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Science 333 (6042): 596-601

Copyright © 2011 by the American Association for the Advancement of Science

Independently Evolved Virulence Effectors Converge onto Hubs in a Plant Immune System Network

M. Shahid Mukhtar,1,*,{dagger} Anne-Ruxandra Carvunis,2,3,4,* Matija Dreze,2,3,5,* Petra Epple,1,* Jens Steinbrenner,6 Jonathan Moore,7 Murat Tasan,8 Mary Galli,9 Tong Hao,2,3 Marc T. Nishimura,1 Samuel J. Pevzner,2,3,10,11 Susan E. Donovan,6,{ddagger} Lila Ghamsari,2,3 Balaji Santhanam,2,3 Viviana Romero,2,3 Matthew M. Poulin,2,3 Fana Gebreab,2,3 Bryan J. Gutierrez,2,3 Stanley Tam,2,3 Dario Monachello,12 Mike Boxem,13 Christopher J. Harbort,1,§ Nathan McDonald,1 Lantian Gai,9 Huaming Chen,9 Yijian He,1 European Union Effectoromics Consortium, Jean Vandenhaute,5 Frederick P. Roth,2,14,|| David E. Hill,2,3 Joseph R. Ecker,9,15 Marc Vidal,2,3 Jim Beynon,6,7 Pascal Braun,2,3 Jeffery L. Dangl1,16,17,18

Abstract: Plants generate effective responses to infection by recognizing both conserved and variable pathogen-encoded molecules. Pathogens deploy virulence effector proteins into host cells, where they interact physically with host proteins to modulate defense. We generated an interaction network of plant-pathogen effectors from two pathogens spanning the eukaryote-eubacteria divergence, three classes of Arabidopsis immune system proteins, and ~8000 other Arabidopsis proteins. We noted convergence of effectors onto highly interconnected host proteins and indirect, rather than direct, connections between effectors and plant immune receptors. We demonstrated plant immune system functions for 15 of 17 tested host proteins that interact with effectors from both pathogens. Thus, pathogens from different kingdoms deploy independently evolved virulence proteins that interact with a limited set of highly connected cellular hubs to facilitate their diverse life-cycle strategies.

1 Department of Biology, University of North Carolina at Chapel Hill, Chapel Hill, NC 27599, USA.
2 Center for Cancer Systems Biology (CCSB) and Department of Cancer Biology, Dana-Farber Cancer Institute, Boston, MA 02215, USA.
3 Department of Genetics, Harvard Medical School, Boston, MA 02115, USA.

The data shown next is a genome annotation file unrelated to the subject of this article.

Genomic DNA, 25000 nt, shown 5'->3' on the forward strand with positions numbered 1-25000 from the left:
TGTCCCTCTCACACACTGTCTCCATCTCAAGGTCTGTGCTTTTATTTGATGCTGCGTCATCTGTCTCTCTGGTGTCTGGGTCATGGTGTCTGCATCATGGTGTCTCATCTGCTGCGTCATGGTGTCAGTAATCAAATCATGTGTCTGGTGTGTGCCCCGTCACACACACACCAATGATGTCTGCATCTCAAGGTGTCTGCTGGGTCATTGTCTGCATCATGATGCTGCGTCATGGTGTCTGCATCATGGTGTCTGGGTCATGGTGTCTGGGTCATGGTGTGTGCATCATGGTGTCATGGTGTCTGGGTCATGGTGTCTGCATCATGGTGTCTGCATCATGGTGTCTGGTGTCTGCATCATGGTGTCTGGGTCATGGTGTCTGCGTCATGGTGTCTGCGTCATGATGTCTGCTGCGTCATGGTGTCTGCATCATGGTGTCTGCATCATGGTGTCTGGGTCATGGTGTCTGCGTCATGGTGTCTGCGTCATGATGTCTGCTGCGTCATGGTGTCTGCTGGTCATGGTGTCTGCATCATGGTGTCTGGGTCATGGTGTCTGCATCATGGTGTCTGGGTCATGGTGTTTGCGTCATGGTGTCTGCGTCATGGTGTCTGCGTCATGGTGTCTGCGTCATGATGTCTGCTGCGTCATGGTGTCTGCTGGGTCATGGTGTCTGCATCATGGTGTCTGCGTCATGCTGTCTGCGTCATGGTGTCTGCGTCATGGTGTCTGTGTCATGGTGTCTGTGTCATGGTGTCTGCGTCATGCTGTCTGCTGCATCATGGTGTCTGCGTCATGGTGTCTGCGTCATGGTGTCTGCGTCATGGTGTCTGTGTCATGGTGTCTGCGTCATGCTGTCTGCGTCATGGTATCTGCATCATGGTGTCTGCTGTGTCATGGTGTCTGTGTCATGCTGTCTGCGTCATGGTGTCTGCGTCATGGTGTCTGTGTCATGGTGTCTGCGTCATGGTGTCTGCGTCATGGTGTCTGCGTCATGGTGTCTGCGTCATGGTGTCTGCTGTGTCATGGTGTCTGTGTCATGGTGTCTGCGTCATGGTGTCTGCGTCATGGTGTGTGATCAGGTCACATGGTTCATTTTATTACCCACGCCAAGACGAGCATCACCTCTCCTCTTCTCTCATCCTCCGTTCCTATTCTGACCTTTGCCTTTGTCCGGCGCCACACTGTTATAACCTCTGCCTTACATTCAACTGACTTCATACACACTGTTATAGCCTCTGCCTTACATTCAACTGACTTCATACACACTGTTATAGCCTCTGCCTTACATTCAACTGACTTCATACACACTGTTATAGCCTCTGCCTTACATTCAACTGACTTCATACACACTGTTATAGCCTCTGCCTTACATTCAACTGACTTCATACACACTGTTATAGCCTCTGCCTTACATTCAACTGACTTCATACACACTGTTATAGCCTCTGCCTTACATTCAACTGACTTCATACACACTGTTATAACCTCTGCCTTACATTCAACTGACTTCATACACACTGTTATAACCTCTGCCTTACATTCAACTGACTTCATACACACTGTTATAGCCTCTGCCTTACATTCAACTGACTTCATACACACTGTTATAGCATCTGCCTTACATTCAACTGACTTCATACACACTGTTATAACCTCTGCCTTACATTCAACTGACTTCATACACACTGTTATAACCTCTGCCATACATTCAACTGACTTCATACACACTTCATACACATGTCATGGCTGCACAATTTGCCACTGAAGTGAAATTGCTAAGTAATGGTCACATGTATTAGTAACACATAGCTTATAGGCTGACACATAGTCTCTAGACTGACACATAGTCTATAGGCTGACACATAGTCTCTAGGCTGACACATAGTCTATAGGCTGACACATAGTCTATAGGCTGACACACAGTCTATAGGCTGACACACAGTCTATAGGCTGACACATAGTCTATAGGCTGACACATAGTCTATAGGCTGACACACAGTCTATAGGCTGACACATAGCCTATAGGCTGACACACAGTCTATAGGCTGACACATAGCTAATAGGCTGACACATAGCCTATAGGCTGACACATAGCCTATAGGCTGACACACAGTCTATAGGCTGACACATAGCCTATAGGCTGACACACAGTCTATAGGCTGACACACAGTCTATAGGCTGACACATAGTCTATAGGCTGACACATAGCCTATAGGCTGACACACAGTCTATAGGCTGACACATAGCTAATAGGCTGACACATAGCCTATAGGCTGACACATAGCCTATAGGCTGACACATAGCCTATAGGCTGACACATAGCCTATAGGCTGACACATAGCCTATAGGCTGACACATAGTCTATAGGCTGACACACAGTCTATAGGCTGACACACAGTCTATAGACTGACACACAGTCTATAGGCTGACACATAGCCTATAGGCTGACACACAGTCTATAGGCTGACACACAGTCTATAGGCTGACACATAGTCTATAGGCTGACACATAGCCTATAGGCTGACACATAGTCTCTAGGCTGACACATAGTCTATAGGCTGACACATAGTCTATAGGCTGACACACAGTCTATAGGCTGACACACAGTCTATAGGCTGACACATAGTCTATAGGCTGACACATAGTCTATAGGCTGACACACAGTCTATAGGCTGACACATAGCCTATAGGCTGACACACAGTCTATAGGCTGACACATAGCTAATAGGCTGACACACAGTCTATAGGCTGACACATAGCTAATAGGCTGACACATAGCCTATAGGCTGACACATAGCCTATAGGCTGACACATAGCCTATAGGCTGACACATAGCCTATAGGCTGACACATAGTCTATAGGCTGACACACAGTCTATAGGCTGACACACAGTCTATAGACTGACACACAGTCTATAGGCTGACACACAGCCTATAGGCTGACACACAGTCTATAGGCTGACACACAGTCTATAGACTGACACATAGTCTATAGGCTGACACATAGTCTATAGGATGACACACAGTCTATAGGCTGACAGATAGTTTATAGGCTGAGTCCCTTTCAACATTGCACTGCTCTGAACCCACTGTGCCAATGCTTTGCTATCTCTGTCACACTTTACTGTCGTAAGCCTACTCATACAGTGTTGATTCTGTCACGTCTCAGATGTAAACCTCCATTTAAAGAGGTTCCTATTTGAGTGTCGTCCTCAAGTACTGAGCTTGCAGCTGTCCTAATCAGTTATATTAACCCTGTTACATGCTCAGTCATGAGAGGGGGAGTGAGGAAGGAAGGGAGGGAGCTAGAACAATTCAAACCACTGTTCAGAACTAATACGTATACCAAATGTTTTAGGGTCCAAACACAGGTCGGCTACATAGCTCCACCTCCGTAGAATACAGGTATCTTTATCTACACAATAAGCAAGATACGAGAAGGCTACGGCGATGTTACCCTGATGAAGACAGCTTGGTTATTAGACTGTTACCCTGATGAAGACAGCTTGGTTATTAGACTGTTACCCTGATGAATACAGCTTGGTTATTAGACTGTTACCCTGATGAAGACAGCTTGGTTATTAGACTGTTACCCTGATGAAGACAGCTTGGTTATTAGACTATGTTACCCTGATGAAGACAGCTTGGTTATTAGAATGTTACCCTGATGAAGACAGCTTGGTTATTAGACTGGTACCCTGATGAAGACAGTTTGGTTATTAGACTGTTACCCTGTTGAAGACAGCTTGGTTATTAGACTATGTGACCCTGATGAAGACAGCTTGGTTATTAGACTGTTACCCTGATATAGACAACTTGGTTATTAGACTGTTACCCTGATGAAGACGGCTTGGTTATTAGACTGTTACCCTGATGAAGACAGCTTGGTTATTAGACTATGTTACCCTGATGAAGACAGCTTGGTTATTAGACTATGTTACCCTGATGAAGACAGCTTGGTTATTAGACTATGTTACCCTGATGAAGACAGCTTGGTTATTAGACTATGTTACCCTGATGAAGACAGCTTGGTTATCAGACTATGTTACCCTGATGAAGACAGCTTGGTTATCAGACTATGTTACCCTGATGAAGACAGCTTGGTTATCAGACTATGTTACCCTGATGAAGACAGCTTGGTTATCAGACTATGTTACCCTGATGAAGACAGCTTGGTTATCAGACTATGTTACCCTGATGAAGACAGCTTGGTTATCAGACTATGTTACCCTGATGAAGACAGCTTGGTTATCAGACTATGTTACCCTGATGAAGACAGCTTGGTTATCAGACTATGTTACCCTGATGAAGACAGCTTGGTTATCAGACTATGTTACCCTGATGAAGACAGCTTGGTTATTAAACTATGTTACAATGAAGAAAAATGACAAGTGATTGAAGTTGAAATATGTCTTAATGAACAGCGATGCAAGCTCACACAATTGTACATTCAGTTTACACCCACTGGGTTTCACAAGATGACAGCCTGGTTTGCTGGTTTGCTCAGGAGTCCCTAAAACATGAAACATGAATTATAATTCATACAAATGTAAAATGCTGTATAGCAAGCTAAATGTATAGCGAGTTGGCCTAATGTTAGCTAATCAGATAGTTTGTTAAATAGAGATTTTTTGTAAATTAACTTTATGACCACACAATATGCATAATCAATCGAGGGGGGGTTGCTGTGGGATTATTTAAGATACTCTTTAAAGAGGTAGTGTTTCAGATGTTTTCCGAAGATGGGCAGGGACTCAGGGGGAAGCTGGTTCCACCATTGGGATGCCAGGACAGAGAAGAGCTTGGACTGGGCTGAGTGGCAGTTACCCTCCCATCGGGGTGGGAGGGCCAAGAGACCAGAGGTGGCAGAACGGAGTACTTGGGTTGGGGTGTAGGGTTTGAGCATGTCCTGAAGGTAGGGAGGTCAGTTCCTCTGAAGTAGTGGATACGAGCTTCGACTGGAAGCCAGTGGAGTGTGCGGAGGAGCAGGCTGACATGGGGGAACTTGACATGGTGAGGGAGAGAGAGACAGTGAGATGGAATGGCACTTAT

4 Computational and Mathematical Biology Group, TIMC-IMAG, CNRS UMR5525 and Université de Grenoble, Faculté de Médecine, 38706 La Tronche cedex, France.
5 Unité de Recherche en Biologie Moléculaire, Facultés Universitaires Notre-Dame de la Paix, 5000 Namur, Wallonia-Brussels Federation, Belgium.
6 School of Life Sciences, University of Warwick, Wellesbourne, Warwick, CV35 9EF, UK.
7 Warwick Systems Biology Centre, Coventry House, University of Warwick, Coventry, CV4 7AL, UK.
8 Department of Biological Chemistry and Molecular Pharmacology, Harvard Medical School, Boston, MA 02115, USA.
9 Genomic Analysis Laboratory, The Salk Institute for Biological Studies, La Jolla, CA 92037, USA.
10 Biomedical Engineering Department, Boston University, Boston, MA 02215, USA.
11 Boston University School of Medicine, Boston, MA 02118, USA.
12 Unité Mixte de Recherche en Génomique Végétale (URGV), UMR, Institut National de la Recherche Agronomique (INRA), Université d’Evry–Val d'Essonne—European Research Laboratory (UEVE–ERL), CNRS, 91057 Evry Cedex, France.
13 Utrecht University, 3584 CH Utrecht, Netherlands.
14 Department of Biological Chemistry and Molecular Pharmacology, Harvard Medical School, Boston, MA 02115, USA.
15 Plant Biology Laboratory, Salk Institute for Biological Studies, La Jolla, CA 92037, USA.
16 Curriculum in Genetics and Molecular Biology, University of North Carolina at Chapel Hill, Chapel Hill, NC 27599, USA.
17 Carolina Center for Genome Science, University of North Carolina at Chapel Hill, Chapel Hill, NC 27599, USA.
18 Department of Microbiology and Immunology, University of North Carolina at Chapel Hill, Chapel Hill, NC 27599, USA.

* These authors contributed equally to this project.

{dagger} Present address: Department of Biology, CH106, University of Alabama at Birmingham, 1300 University Boulevard, Birmingham, AL 35294, USA.

{ddagger} Present address: ADAS Boxworth Research Centre, Boxworth, Cambridgeshire CB23 4NN, UK.

§ Present address: Max Planck Institute for Infection Biology, Chariteplatz 1, 10117 Berlin, Germany.

||Present address: Donnelly Centre for Cellular and Biomolecular Research, University of Toronto, Toronto, Ontario M5S3E1, Canada, and Samuel Lunenfeld Research Institute, Mt. Sinai Hospital, Toronto, Ontario M5G1X5, Canada.

To whom correspondence should be addressed. E-mails: dangl{at}email.unc.edu (J.L.D.); pascal_braun{at}dfci.harvard.edu (P.B.); jim.beynon{at}warwick.ac.uk (J.B.); marc_vidal{at}dfci.harvard.edu (M.V.)


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